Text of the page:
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Up in the Air This work has been published in the Teen Ink monthly print magazine.

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“Up in the Air,” the latest dark comedy/drama from director Jason Reitman (“Juno,” “Thank You For Smoking”), displays his maturity while retaining the creative and innovative style of his earlier work.

Adapted from Walter Kirn's novel, the film follows Ryan Bingham (George Clooney), who jets around the country attempting to alleviate the stress and devastation of downsizing. In other words, he fires people whose bosses are too afraid to do it themselves. He boasts about how he spends most of the year gallivanting through the skies and leading a life of solitude.

The tide in Ryan's life begins to turn when he meets fellow frequent flyer Alex (Vera Farmiga). Around that time, his boss (Jason Bateman) decides that Ryan should mentor an ambitious newcomer, Natalie (Anna Kendrick). Fresh out of Cornell, she naively follows Ryan around the country and quickly discovers the secrets of the trade. These two relationships gradually change Ryan's outlook on life and cause him to question his transient lifestyle.

Clooney, as he did in 2007's “Michael Clayton,” presents a effortlessly suave and charming man harboring a delusional conscience. From the outset, Ryan is Clooney at his best – smooth but complex, sophisticated but capricious. Clooney's charm and wit always seem to hearken back to a star of yore – Cary Grant – and this performance is no exception.

Farmiga complements Clooney, providing both a parallel and a contrast to his character. But the true scene-stealer is the talented Kendrick, who has the film's most snarky and sarcastic lines. She provides much of the comic relief, and yet she plays the film's most honest and fully fleshed character. Her genuine grace separates Natalie from the typical protégé archetype.

These magnificent actors take turns carrying the film, but the real star of the show is Reitman. His ingenious direction guides “Up in the Air” through many unexpected avenues and puts a spin on the predictability of most white-collar films. By using real Midwestern employees in the firing scenes, he enhances the emotional impact of the film while sharpening its accuracy and relevance. Reitman maintains a slick, momentous feel to the film. Every shot feels perfectly placed, every frame feels just right. At times, the film's meticulous visual flair, especially Dana Glauberman's superb editing, is almost too comforting.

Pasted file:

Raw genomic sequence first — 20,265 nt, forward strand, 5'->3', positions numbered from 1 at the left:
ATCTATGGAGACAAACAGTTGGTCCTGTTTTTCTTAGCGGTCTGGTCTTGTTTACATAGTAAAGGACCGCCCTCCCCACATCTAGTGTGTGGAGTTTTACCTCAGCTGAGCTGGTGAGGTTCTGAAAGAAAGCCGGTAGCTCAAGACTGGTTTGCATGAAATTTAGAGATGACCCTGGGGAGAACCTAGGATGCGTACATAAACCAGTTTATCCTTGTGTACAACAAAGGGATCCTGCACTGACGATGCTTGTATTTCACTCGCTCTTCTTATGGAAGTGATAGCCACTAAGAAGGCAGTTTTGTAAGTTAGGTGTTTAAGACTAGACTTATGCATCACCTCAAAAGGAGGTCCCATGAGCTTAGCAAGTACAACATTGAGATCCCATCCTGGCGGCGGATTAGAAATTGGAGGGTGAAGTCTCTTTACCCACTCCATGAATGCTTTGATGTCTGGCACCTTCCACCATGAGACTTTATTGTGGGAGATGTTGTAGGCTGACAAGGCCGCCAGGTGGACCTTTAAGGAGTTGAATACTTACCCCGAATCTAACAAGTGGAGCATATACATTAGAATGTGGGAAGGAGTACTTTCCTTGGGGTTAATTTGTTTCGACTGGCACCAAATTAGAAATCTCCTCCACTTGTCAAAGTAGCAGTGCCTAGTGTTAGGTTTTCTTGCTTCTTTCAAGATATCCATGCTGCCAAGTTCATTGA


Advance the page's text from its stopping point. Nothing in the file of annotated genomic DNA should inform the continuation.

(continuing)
Although the film's cynical tone and pessimistic themes represent a departure from the lighter fare of Reitman's past, its acerbic wit, embedded in almost every scene, ensures that this is not a complete antithesis to his previous two movies. ­Reitman, in collaboration with Sheldon Turner, also penned the screenplay, laced with smart humor and memorable lines, all while emphasizing dynamic character interactions. These days, it's rare to find a movie with three multidimensional characters, especially given that two are female. Reitman avoids the hackneyed male-centric approach, opting to incorporate Alex and Natalie into Ryan's narrative as much as possible.

“Up in the Air” is bound to strike a chord with audiences for its star power, delicate balance of comedy and drama, and relevance in today's economic climate. It questions the definition of success and puts a face to the nomadic existence with which this generation increasingly identifies and consciously adopts. “The slower we move, the faster we die,” Ryan asserts. We are a generation constantly on the move, but how fast can we go before we lose all semblance of ourselves?

This work has been published in the Teen Ink monthly print magazine. This piece has been published in Teen Ink’s monthly print magazine.




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